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Anticoagulation 

Heparin

LMW = low molecular weight. UF = unfractionated.
Features: Parental administration (not oral). A glycosaminoglycan (naturally occurring). Unfractionated means a mixture of chain lengths whereas LMW has a uniform smaller chain length.
Mechanism: ↑Activity of plasma antithrombin. Inhibits active clotting factors esp IIa and Xa. LMW has more anti-Xa activity than UF.

Comparison of Unfractionated vs. Fractionated

Unfractionated Low Molecular Weight
Route IV Subcutaneous
Bioavailability Poor, unpredictable Good, predictable
Monitoring aPTT ratio Not needed
Metabolism Complex Simple
Half-life 1-2h 4-6h
Indications Rapid onset/offset: surgery Initially for DVT/PE, ACS, warfarin unsuitable

Adverse Reactions

Interactions:
Cautions: Renal failure, coagulopathy (eg liver disease)
Side Effects: (UF > LMW)

Monitoring

UF: Inhibition of IIa (common) causes ↑aPTT and ↑PT. But aPTT best. Expressed as: aPTT ratio = Patient's aPTT/normal aPTT
LMW: At therapeutic levels neither aPTT or PT will be prolonged, so measure with anti-Xa assay (very rarely needed).

Administration of UF

Therapeutic range: 1.5-2.5 (but ↑ needed in arterial thrombosis). Giving:
  1. IV bolus 5000 IU
  2. IV infusion 15,000 IU over 12 h
  3. Check aPTT ratio: 4 h after started and after every dose change, daily if infusion rate stable. Check patients platelet count 4 days after start (heparin-induced-thrombocytopenia)

Administration of LMW

Empirical Prophylaxis eg. clexane. Can monitor with assay, but most don't need.
Over coagulation treatment :

Warfarin

The only oral anticoagulant. 100% bio-availability, metabolized by liver. But variation in pharmacokinetics/pharmacodynamics, ↓therapeutic window, and half life only 36 hours: means close monitoring required.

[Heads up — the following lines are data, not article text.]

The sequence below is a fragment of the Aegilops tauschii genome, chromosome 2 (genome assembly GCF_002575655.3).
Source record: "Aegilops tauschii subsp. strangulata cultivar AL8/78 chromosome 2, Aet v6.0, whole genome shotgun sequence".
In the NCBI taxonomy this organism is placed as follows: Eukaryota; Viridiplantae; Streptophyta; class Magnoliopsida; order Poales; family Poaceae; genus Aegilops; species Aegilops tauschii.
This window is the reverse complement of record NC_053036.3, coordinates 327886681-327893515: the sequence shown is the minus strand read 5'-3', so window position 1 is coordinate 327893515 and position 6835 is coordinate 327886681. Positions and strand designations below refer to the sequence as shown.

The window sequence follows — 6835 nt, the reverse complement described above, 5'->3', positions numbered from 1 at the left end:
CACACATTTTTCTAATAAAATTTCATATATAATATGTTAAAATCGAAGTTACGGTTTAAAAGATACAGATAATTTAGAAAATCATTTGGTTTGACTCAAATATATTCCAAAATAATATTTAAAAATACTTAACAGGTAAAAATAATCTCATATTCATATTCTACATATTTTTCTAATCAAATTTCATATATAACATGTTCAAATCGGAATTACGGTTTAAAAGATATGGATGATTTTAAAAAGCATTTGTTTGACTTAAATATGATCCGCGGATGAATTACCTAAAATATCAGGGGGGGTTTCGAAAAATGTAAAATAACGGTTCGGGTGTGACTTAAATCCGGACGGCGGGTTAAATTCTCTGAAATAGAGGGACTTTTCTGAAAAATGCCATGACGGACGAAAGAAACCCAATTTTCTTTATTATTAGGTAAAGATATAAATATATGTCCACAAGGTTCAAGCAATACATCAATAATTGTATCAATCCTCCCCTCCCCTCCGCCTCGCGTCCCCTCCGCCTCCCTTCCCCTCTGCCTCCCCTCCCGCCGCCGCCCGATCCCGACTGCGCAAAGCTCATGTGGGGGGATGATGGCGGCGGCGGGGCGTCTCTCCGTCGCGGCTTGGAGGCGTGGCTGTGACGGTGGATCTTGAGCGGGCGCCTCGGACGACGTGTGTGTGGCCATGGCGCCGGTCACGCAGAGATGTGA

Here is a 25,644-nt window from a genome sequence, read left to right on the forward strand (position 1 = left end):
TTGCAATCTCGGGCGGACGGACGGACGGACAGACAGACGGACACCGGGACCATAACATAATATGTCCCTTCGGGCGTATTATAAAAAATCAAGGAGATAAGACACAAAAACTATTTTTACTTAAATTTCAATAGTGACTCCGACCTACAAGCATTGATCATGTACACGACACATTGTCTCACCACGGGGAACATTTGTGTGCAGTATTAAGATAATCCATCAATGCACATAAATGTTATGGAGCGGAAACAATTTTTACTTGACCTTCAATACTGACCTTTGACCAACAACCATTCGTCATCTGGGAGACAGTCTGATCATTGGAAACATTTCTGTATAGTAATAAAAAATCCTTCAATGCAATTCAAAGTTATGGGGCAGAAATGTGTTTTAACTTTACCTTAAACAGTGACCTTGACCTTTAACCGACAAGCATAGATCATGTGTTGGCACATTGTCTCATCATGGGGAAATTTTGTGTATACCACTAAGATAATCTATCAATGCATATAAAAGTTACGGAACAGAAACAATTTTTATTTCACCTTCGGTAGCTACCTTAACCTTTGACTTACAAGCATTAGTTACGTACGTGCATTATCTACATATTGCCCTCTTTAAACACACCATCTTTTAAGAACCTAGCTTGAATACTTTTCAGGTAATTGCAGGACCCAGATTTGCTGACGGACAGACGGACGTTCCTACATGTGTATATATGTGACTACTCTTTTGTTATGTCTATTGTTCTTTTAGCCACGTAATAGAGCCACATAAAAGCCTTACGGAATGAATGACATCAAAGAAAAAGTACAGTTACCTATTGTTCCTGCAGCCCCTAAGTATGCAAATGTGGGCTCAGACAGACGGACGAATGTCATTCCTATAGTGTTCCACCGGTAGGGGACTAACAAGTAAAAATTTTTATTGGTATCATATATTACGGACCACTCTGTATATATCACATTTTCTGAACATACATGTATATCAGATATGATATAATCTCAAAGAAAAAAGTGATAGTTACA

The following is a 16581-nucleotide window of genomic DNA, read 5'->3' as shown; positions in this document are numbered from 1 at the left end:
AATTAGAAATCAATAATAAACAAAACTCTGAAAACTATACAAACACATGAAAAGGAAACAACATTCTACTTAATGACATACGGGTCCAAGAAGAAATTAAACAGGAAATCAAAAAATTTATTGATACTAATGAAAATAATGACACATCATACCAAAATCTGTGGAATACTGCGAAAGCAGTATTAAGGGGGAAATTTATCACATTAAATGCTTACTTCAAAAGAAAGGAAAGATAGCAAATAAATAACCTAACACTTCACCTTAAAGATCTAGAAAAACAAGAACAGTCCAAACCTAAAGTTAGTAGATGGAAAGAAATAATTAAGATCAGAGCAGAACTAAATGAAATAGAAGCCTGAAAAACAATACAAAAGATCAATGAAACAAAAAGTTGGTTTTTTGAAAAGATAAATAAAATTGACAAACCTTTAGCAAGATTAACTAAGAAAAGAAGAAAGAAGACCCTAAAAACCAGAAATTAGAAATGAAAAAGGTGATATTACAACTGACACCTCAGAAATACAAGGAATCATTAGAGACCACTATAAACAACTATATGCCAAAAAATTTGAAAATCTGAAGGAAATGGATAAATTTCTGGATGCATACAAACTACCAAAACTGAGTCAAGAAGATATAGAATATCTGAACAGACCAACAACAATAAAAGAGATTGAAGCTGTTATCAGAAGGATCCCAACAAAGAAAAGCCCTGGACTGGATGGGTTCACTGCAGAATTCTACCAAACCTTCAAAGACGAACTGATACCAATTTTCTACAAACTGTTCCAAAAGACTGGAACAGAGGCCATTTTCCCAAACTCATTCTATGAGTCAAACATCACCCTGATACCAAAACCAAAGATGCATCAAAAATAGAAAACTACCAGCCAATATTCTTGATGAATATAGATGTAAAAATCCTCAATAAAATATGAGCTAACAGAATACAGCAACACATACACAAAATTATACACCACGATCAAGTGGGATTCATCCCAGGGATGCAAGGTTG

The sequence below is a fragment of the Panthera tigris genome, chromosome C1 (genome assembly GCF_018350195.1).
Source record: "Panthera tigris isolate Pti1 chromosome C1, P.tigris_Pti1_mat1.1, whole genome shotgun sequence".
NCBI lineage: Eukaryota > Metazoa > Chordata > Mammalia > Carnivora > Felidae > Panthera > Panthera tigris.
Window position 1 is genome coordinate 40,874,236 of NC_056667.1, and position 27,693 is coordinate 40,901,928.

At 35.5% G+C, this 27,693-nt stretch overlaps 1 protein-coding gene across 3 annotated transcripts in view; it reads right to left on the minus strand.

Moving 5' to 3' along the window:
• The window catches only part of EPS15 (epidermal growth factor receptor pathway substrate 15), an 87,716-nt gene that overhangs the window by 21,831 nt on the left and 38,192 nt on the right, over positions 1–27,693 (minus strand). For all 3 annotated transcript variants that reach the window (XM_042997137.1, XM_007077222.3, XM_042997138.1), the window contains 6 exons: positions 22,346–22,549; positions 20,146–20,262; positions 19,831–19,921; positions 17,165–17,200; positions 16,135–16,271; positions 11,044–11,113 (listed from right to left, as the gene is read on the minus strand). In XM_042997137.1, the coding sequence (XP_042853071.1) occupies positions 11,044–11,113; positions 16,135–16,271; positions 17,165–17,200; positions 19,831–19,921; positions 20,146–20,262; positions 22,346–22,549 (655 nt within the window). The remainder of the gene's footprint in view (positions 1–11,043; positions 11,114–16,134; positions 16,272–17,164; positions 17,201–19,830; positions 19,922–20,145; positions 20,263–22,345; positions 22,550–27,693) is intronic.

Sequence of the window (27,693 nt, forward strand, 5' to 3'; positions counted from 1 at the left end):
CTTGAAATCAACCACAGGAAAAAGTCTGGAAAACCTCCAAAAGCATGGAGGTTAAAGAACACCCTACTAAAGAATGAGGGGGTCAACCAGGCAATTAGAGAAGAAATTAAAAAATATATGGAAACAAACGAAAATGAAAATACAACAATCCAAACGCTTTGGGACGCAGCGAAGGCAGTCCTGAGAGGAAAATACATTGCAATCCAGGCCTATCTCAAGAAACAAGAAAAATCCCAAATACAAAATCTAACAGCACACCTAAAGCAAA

Mechanism: Inhibits recycling of vit K (needed for factors 2, 7, 9, 10).
Doses: Typically 1-10 mg po once daily

Indications

Long term antithrombotic:

Interactions

(Assume all drugs will!)
Causes overcoagulation with: amiodarone, PPI, statin, fluconzole
Causes undercoagulation with: barbiturates, carbamezepine, cholestyramine
Causes ↑bleeding with: Antiplatelet agents

Adverse Reactions

  1. Bleeding
  2. Rarely: thrombosis if protein C/S deficient (paradoxically! these are also vit k dependent), fetal warfarin syndrome

Cautions

Previous coagulopathy including liver disease, renal failure

Monitoring

Depletes factors in common pathway therefore PT and aPPT affected. But PT used to monitor.
INR = Patient's PT/normal PT
Target INR usually 2-3 (3-4 in: prosthetic hrt valve, or DVT/PE during anticoagulation)

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Treatment of overcoagulation

Causes serious morbidity and mortality. Reasons: poor patient understanding, drift in dose-response.

Surgery and warfarin

Principles: therapeutic INR may cause surgical bleeding, risk depends on INR and procedure, short term cessation of warfarin is not risky
  1. Routine INR check 1 w before (to make sure INR is therapeutic)
  2. Omit warfarin 2-3 d before
  3. Check INR evening before
  4. Consider 1 mg vit k if INR still > 2-5 (?)
  5. Most procedures ok w INR < 2
  6. Restart warfarin 2-3 d after surgery
Surgery and thrombotic risky patient: Give UF heparin, and admit 3d before. Consider rescheduling surgery
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